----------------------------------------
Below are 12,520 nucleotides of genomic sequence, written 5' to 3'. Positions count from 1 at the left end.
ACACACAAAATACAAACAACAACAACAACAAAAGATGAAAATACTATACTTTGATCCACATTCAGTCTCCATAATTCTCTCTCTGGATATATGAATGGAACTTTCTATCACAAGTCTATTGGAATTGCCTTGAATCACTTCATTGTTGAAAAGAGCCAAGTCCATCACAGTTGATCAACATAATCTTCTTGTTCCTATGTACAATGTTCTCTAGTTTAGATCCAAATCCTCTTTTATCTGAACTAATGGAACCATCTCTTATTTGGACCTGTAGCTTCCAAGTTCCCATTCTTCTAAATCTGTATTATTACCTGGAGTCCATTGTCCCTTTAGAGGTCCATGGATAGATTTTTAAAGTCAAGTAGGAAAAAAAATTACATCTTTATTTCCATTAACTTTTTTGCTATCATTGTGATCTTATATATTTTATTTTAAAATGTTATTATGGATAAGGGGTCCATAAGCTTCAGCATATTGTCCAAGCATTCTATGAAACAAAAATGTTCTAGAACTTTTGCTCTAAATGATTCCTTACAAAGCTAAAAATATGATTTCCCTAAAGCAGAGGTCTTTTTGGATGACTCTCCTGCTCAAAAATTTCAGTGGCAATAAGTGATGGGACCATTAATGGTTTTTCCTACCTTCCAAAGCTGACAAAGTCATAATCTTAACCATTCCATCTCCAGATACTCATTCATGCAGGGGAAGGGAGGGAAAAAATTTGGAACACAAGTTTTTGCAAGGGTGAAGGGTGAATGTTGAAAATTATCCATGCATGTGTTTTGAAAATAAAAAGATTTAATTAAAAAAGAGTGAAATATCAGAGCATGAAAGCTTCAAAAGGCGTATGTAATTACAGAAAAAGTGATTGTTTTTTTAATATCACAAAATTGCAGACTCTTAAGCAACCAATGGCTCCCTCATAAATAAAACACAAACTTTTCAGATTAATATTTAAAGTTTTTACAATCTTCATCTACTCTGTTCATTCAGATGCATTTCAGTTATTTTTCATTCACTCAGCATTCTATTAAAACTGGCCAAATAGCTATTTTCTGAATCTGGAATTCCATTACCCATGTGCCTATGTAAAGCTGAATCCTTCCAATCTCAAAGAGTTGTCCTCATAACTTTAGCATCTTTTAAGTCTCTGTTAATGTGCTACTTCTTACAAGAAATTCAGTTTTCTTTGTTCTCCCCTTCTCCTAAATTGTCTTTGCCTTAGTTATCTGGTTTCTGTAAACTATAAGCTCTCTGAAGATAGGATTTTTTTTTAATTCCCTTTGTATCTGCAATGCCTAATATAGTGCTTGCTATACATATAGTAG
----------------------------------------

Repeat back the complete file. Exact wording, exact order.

Below are 12,520 nucleotides of genomic sequence, written 5' to 3'. Positions count from 1 at the left end.
ACACACAAAATACAAACAACAACAACAACAAAAGATGAAAATACTATACTTTGATCCACATTCAGTCTCCATAATTCTCTCTCTGGATATATGAATGGAACTTTCTATCACAAGTCTATTGGAATTGCCTTGAATCACTTCATTGTTGAAAAGAGCCAAGTCCATCACAGTTGATCAACATAATCTTCTTGTTCCTATGTACAATGTTCTCTAGTTTAGATCCAAATCCTCTTTTATCTGAACTAATGGAACCATCTCTTATTTGGACCTGTAGCTTCCAAGTTCCCATTCTTCTAAATCTGTATTATTACCTGGAGTCCATTGTCCCTTTAGAGGTCCATGGATAGATTTTTAAAGTCAAGTAGGAAAAAAAATTACATCTTTATTTCCATTAACTTTTTTGCTATCATTGTGATCTTATATATTTTATTTTAAAATGTTATTATGGATAAGGGGTCCATAAGCTTCAGCATATTGTCCAAGCATTCTATGAAACAAAAATGTTCTAGAACTTTTGCTCTAAATGATTCCTTACAAAGCTAAAAATATGATTTCCCTAAAGCAGAGGTCTTTTTGGATGACTCTCCTGCTCAAAAATTTCAGTGGCAATAAGTGATGGGACCATTAATGGTTTTTCCTACCTTCCAAAGCTGACAAAGTCATAATCTTAACCATTCCATCTCCAGATACTCATTCATGCAGGGGAAGGGAGGGAAAAAATTTGGAACACAAGTTTTTGCAAGGGTGAAGGGTGAATGTTGAAAATTATCCATGCATGTGTTTTGAAAATAAAAAGATTTAATTAAAAAAGAGTGAAATATCAGAGCATGAAAGCTTCAAAAGGCGTATGTAATTACAGAAAAAGTGATTGTTTTTTTAATATCACAAAATTGCAGACTCTTAAGCAACCAATGGCTCCCTCATAAATAAAACACAAACTTTTCAGATTAATATTTAAAGTTTTTACAATCTTCATCTACTCTGTTCATTCAGATGCATTTCAGTTATTTTTCATTCACTCAGCATTCTATTAAAACTGGCCAAATAGCTATTTTCTGAATCTGGAATTCCATTACCCATGTGCCTATGTAAAGCTGAATCCTTCCAATCTCAAAGAGTTGTCCTCATAACTTTAGCATCTTTTAAGTCTCTGTTAATGTGCTACTTCTTACAAGAAATTCAGTTTTCTTTGTTCTCCCCTTCTCCTAAATTGTCTTTGCCTTAGTTATCTGGTTTCTGTAAACTATAAGCTCTCTGAAGATAGGATTTTTTTTTAATTCCCTTTGTATCTGCAATGCCTAATATAGTGCTTGCTATACATATAGTAG